Archive for the ‘Religion’ Category

Where Is Thankful?

July 27th, 2011

preacherwifeSurely I have read and seen too many horror entertainments. A massive double tombstone in Hyde Park’s Fairview Cemetery stopped me.

On the left side of the marble book, Rev. Elisha B. Bradford was noted to live from 1811 to 1895. On the right, his wife, Thankful T. Faunce, was born in 1818…

He was a Methodist minister known for his powerful preaching on the circuit. However, we have no reason to believe there was an on-the-third-day miracle here. We can be sure we would have gotten the word if she were still walking around at nearly 200.

Where is Thankful?

If you pardon, I am thankful for the internet and its trove of obscure data. We can learn:

  • There is a biography in an old Methodist Conference book that Google digitized.
  • Elisha was a seventh-generation direct descendant of MA Gov. William Bradford.
  • Smart and ambitious, he started in manufacturing with the aim of wealth.
  • He heard his God ask him, “Are you willing to become poor for Jesus sake?” and he resolved that he was. He chose the demanding life of a Methodist, riding among churches.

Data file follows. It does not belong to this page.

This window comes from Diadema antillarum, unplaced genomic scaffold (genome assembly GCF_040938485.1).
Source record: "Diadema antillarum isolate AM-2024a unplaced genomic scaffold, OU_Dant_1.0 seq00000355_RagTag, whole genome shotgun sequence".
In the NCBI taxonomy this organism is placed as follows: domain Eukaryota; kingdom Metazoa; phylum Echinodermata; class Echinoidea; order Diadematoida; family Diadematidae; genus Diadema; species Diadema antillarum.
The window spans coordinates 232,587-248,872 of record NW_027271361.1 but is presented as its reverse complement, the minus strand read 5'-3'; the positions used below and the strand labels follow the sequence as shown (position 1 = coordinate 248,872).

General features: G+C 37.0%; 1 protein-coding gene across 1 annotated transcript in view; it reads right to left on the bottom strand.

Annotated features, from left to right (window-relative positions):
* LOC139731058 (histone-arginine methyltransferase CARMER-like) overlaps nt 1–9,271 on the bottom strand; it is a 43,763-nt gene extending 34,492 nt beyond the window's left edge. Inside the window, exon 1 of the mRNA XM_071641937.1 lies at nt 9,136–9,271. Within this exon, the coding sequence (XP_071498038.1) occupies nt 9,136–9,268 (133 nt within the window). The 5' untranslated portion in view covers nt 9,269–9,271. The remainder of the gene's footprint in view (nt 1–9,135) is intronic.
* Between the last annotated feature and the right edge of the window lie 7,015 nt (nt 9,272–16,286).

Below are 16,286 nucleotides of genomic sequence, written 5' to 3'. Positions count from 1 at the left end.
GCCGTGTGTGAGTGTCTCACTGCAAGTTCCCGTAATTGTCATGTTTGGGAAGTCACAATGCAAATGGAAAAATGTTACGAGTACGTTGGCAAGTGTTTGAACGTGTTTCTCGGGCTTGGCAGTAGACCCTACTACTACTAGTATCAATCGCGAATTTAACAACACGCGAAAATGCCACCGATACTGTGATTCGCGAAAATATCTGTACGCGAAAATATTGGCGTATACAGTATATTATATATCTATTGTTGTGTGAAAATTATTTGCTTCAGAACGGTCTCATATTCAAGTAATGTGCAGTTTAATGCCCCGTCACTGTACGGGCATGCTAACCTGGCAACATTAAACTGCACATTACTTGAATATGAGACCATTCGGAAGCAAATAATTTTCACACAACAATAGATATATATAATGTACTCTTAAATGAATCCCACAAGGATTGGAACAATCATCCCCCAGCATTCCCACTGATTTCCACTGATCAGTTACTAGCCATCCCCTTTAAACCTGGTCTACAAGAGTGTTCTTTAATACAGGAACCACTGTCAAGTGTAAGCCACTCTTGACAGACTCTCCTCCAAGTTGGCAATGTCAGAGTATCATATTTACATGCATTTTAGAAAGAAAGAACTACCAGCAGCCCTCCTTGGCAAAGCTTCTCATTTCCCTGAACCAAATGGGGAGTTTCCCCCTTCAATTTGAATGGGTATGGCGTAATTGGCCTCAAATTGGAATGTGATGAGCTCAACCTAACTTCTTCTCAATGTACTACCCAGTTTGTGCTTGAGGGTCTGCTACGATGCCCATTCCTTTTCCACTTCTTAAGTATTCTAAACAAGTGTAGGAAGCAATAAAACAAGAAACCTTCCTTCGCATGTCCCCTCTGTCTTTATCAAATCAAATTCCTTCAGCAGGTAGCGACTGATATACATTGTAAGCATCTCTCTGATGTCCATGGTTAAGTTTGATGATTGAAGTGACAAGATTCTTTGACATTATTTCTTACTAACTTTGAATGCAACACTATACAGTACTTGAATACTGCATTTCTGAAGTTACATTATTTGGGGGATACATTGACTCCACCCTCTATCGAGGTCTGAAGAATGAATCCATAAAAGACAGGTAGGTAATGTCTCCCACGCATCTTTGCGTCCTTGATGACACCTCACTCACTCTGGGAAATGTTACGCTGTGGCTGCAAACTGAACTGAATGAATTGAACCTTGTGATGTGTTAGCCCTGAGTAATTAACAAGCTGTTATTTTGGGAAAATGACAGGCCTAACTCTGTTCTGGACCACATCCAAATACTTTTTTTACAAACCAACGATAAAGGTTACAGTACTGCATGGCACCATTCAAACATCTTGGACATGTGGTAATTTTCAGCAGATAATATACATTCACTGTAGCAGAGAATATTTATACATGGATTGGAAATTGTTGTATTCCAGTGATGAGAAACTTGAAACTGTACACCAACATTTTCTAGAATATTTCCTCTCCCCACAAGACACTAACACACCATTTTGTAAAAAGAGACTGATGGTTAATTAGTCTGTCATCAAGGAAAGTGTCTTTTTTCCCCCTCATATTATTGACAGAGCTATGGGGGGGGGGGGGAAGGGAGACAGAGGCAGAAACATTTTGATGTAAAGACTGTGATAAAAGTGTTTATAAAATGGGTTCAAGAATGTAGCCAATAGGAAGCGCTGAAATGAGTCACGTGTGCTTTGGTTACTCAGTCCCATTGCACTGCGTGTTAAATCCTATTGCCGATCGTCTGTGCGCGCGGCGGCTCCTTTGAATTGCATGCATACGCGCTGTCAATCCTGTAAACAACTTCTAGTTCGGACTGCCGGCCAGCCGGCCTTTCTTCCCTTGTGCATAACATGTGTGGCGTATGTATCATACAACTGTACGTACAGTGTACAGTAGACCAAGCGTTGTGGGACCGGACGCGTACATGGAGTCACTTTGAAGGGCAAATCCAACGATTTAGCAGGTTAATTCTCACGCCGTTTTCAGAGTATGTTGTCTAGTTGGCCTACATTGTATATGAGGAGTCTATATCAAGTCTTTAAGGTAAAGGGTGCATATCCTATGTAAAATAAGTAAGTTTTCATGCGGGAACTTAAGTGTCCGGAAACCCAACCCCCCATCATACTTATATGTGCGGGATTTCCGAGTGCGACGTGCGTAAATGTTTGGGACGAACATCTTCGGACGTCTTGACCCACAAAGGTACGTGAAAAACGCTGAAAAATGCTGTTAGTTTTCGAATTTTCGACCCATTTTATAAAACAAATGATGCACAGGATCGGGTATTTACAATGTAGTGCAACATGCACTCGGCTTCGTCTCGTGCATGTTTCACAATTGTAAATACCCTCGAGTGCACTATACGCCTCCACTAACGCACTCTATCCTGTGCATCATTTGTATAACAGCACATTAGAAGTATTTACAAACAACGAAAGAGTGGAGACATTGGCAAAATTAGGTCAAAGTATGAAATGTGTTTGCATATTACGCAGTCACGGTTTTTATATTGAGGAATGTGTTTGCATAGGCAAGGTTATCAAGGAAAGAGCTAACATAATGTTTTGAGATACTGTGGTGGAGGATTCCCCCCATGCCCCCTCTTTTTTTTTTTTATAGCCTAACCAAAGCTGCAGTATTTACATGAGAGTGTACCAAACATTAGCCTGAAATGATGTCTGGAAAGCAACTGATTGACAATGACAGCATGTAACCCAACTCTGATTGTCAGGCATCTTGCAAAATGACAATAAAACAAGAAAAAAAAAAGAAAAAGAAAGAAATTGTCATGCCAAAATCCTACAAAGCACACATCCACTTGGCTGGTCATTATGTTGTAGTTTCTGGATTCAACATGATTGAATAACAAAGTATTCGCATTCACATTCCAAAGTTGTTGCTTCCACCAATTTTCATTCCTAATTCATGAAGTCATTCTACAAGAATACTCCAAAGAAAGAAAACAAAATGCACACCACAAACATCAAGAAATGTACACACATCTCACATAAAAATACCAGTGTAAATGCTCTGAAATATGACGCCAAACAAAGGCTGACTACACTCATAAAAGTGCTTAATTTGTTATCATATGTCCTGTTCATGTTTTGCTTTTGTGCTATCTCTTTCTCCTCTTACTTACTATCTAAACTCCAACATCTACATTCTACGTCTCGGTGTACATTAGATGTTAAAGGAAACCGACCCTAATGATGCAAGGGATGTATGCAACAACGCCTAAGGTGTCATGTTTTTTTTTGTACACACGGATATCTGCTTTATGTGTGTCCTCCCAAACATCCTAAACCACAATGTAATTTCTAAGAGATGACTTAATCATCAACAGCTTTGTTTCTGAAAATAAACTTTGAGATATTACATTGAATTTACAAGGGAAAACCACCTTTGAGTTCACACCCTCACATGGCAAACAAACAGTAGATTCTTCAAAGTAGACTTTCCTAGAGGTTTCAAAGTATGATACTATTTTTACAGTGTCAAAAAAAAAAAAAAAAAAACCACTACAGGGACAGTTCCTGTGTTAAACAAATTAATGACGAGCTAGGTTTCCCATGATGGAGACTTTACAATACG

• On May 30, 1838, he and Thankful wed and remained so until his death.
  • They had a happy life, with one major exception. Their first-born and only son died at six months. That was “Brother Bradfords great grief, and on that really shadowed his whole life.” Two daughters grew to adulthood and outlived the parents.
  • Thankful lived with one daughter after Elisha’s death. She died at 93 in 1912 (date from the Mormon genealogy site).

That daughter remained local. I found no record of Thankful’s interment. Yet, I surmise that she almost certainly is there by her page of the marble book. Discarding the notion that she walks among us, I wonder then did New England frugality win out and no carver was contracted to fill in the right side of the hyphen?

Rapture Time Already?

May 21st, 2011

I honestly had forgotten my childhood brush with the heaven bound. We have the current Rapture ranter, a depressed woman who smothers her six-year-old and wants to die so the two of them will be together, and who knows how many terrorists who believe that their religion will guarantee them eternal bliss for dying while blowing others to pieces.

If you were inclined to ecstatic paradise and personal identity after death stuff, the believers acting out in front of you should give pause.

Nevertheless, back when I was maybe 8 or 9, our family got a personal taste in Danville, Virginia. Our weekly cleaning lady showed up at our mother’s office to take her to heaven with her.